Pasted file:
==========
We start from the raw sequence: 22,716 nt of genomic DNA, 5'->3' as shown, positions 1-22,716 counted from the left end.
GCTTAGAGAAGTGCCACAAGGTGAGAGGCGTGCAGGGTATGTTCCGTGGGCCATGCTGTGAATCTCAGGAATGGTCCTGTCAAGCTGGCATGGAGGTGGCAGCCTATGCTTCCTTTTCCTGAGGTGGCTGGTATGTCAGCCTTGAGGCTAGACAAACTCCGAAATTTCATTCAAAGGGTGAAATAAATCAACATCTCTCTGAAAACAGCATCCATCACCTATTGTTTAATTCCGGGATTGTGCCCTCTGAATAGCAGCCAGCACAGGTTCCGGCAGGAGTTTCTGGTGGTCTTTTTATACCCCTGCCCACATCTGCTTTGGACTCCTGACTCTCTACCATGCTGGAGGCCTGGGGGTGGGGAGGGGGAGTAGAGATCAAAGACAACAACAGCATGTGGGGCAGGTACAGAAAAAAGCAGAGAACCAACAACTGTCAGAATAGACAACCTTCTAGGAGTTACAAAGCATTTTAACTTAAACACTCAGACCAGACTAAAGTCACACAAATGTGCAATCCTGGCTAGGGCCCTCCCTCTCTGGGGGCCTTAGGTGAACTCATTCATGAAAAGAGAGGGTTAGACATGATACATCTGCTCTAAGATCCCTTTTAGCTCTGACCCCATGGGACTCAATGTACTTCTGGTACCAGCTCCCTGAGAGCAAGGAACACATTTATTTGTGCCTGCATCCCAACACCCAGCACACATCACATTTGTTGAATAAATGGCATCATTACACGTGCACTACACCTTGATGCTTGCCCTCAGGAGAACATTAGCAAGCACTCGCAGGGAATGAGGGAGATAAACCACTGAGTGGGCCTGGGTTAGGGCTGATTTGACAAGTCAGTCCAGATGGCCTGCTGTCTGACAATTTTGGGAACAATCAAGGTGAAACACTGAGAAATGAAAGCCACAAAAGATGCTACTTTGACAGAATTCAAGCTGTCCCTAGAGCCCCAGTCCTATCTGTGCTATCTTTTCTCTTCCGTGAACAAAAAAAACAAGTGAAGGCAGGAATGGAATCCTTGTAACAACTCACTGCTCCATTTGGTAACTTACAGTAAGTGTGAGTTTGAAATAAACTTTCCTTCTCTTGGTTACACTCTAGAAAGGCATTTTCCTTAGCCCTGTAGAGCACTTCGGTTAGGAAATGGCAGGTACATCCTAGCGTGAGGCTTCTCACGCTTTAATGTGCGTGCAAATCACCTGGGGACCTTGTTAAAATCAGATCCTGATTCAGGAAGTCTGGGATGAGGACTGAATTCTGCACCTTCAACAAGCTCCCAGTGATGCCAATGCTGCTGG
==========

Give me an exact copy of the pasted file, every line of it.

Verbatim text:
We start from the raw sequence: 22,716 nt of genomic DNA, 5'->3' as shown, positions 1-22,716 counted from the left end.
GCTTAGAGAAGTGCCACAAGGTGAGAGGCGTGCAGGGTATGTTCCGTGGGCCATGCTGTGAATCTCAGGAATGGTCCTGTCAAGCTGGCATGGAGGTGGCAGCCTATGCTTCCTTTTCCTGAGGTGGCTGGTATGTCAGCCTTGAGGCTAGACAAACTCCGAAATTTCATTCAAAGGGTGAAATAAATCAACATCTCTCTGAAAACAGCATCCATCACCTATTGTTTAATTCCGGGATTGTGCCCTCTGAATAGCAGCCAGCACAGGTTCCGGCAGGAGTTTCTGGTGGTCTTTTTATACCCCTGCCCACATCTGCTTTGGACTCCTGACTCTCTACCATGCTGGAGGCCTGGGGGTGGGGAGGGGGAGTAGAGATCAAAGACAACAACAGCATGTGGGGCAGGTACAGAAAAAAGCAGAGAACCAACAACTGTCAGAATAGACAACCTTCTAGGAGTTACAAAGCATTTTAACTTAAACACTCAGACCAGACTAAAGTCACACAAATGTGCAATCCTGGCTAGGGCCCTCCCTCTCTGGGGGCCTTAGGTGAACTCATTCATGAAAAGAGAGGGTTAGACATGATACATCTGCTCTAAGATCCCTTTTAGCTCTGACCCCATGGGACTCAATGTACTTCTGGTACCAGCTCCCTGAGAGCAAGGAACACATTTATTTGTGCCTGCATCCCAACACCCAGCACACATCACATTTGTTGAATAAATGGCATCATTACACGTGCACTACACCTTGATGCTTGCCCTCAGGAGAACATTAGCAAGCACTCGCAGGGAATGAGGGAGATAAACCACTGAGTGGGCCTGGGTTAGGGCTGATTTGACAAGTCAGTCCAGATGGCCTGCTGTCTGACAATTTTGGGAACAATCAAGGTGAAACACTGAGAAATGAAAGCCACAAAAGATGCTACTTTGACAGAATTCAAGCTGTCCCTAGAGCCCCAGTCCTATCTGTGCTATCTTTTCTCTTCCGTGAACAAAAAAAACAAGTGAAGGCAGGAATGGAATCCTTGTAACAACTCACTGCTCCATTTGGTAACTTACAGTAAGTGTGAGTTTGAAATAAACTTTCCTTCTCTTGGTTACACTCTAGAAAGGCATTTTCCTTAGCCCTGTAGAGCACTTCGGTTAGGAAATGGCAGGTACATCCTAGCGTGAGGCTTCTCACGCTTTAATGTGCGTGCAAATCACCTGGGGACCTTGTTAAAATCAGATCCTGATTCAGGAAGTCTGGGATGAGGACTGAATTCTGCACCTTCAACAAGCTCCCAGTGATGCCAATGCTGCTGG